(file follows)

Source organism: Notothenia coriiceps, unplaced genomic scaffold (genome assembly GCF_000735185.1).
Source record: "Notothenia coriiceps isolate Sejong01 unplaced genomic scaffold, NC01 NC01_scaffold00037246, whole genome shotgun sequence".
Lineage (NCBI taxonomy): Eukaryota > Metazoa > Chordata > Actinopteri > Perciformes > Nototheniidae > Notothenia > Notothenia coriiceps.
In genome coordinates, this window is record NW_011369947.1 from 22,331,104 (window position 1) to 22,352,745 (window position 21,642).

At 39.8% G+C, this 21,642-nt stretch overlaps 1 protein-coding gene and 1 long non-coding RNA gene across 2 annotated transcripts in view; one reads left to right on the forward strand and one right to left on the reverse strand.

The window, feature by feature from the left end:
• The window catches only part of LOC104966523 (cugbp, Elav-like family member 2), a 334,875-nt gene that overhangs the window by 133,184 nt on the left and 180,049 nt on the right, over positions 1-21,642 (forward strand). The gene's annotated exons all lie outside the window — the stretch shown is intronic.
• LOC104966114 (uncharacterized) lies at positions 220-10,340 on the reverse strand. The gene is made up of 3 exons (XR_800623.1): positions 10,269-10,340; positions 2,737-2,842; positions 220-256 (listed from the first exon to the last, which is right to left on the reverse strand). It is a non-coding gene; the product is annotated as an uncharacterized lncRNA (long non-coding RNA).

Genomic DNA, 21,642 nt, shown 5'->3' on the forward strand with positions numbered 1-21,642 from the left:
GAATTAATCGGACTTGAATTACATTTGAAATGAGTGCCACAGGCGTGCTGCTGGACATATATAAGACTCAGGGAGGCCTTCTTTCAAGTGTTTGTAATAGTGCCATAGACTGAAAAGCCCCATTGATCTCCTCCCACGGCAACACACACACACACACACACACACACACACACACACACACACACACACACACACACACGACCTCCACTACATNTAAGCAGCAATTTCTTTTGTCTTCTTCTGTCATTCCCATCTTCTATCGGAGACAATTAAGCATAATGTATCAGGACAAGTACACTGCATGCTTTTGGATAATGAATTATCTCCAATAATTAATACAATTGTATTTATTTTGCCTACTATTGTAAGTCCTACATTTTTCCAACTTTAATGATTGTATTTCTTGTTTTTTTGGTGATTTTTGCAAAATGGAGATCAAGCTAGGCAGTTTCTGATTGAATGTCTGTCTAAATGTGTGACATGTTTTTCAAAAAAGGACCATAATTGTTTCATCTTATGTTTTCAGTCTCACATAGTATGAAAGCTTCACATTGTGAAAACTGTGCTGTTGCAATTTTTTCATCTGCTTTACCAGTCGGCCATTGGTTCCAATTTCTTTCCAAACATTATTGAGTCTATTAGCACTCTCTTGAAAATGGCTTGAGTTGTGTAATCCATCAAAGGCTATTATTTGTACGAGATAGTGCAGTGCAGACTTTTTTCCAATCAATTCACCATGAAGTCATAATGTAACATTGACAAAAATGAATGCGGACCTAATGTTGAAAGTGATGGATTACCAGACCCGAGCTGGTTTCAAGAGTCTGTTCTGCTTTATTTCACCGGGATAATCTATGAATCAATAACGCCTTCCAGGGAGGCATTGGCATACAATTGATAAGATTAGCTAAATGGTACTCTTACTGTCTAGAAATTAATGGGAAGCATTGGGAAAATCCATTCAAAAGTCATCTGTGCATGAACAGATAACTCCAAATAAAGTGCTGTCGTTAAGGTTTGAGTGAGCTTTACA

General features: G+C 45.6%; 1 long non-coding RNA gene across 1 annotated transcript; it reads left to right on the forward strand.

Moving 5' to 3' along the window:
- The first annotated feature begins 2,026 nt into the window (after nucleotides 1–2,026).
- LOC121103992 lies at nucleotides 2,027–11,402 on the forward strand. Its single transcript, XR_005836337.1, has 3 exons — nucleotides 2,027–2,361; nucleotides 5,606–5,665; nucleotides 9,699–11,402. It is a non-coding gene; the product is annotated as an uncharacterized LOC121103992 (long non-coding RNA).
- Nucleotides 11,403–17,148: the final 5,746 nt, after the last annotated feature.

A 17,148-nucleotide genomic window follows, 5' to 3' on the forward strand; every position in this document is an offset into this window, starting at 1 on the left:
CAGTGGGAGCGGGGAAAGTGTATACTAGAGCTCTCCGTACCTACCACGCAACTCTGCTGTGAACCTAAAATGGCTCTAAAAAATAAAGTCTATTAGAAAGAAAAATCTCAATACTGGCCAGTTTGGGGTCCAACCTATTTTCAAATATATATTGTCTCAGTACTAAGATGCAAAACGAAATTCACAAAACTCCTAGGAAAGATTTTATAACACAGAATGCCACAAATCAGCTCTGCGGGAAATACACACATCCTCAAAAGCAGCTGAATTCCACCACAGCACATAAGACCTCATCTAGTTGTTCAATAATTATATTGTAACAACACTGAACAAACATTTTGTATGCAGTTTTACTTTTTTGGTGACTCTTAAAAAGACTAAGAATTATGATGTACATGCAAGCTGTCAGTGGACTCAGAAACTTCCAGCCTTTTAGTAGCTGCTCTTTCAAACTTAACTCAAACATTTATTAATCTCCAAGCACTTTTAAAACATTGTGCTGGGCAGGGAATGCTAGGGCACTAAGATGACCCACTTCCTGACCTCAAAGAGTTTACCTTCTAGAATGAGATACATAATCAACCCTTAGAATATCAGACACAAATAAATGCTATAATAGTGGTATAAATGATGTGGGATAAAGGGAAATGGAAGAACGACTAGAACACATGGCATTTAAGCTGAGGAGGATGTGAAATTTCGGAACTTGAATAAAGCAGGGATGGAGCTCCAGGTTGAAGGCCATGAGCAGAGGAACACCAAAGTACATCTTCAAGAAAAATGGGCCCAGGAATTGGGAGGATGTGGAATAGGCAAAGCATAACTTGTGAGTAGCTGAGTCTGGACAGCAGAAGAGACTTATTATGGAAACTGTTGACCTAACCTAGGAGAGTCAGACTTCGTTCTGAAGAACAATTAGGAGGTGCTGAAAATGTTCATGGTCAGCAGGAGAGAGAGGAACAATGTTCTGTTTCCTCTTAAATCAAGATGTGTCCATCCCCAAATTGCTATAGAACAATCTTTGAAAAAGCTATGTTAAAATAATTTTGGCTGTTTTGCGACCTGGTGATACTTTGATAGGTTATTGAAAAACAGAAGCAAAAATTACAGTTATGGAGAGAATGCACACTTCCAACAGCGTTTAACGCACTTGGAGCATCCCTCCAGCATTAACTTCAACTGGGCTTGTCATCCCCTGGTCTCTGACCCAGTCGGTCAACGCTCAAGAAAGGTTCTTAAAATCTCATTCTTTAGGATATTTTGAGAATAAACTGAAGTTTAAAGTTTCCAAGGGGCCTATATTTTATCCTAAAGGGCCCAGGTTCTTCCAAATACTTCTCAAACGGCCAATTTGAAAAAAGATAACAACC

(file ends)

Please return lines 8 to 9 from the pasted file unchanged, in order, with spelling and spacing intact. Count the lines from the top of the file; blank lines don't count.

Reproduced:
• LOC104966114 (uncharacterized) lies at positions 220-10,340 on the reverse strand. The gene is made up of 3 exons (XR_800623.1): positions 10,269-10,340; positions 2,737-2,842; positions 220-256 (listed from the first exon to the last, which is right to left on the reverse strand). It is a non-coding gene; the product is annotated as an uncharacterized lncRNA (long non-coding RNA).

Genomic DNA, 21,642 nt, shown 5'->3' on the forward strand with positions numbered 1-21,642 from the left: